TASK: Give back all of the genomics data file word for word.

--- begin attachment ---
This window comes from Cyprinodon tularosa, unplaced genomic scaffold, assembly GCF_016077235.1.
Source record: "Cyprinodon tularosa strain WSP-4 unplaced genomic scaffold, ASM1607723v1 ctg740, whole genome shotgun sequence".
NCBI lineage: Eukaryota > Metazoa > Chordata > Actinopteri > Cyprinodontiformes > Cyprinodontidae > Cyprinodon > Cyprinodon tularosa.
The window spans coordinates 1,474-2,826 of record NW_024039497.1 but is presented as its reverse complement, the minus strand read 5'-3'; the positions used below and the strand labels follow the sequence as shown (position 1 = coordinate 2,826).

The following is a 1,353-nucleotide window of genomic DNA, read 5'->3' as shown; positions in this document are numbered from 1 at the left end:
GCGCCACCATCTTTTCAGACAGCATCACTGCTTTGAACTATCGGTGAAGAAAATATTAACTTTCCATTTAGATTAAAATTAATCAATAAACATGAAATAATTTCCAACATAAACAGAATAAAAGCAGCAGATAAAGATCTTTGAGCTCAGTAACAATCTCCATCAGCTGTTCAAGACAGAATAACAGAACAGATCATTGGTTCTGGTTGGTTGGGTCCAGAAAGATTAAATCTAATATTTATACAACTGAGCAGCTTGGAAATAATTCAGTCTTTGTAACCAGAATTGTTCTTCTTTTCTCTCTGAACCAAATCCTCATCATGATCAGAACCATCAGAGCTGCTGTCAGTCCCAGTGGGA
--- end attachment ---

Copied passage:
This window comes from Cyprinodon tularosa, unplaced genomic scaffold, assembly GCF_016077235.1.
Source record: "Cyprinodon tularosa strain WSP-4 unplaced genomic scaffold, ASM1607723v1 ctg740, whole genome shotgun sequence".
NCBI lineage: Eukaryota > Metazoa > Chordata > Actinopteri > Cyprinodontiformes > Cyprinodontidae > Cyprinodon > Cyprinodon tularosa.
The window spans coordinates 1,474-2,826 of record NW_024039497.1 but is presented as its reverse complement, the minus strand read 5'-3'; the positions used below and the strand labels follow the sequence as shown (position 1 = coordinate 2,826).

The following is a 1,353-nucleotide window of genomic DNA, read 5'->3' as shown; positions in this document are numbered from 1 at the left end:
GCGCCACCATCTTTTCAGACAGCATCACTGCTTTGAACTATCGGTGAAGAAAATATTAACTTTCCATTTAGATTAAAATTAATCAATAAACATGAAATAATTTCCAACATAAACAGAATAAAAGCAGCAGATAAAGATCTTTGAGCTCAGTAACAATCTCCATCAGCTGTTCAAGACAGAATAACAGAACAGATCATTGGTTCTGGTTGGTTGGGTCCAGAAAGATTAAATCTAATATTTATACAACTGAGCAGCTTGGAAATAATTCAGTCTTTGTAACCAGAATTGTTCTTCTTTTCTCTCTGAACCAAATCCTCATCATGATCAGAACCATCAGAGCTGCTGTCAGTCCCAGTGGGA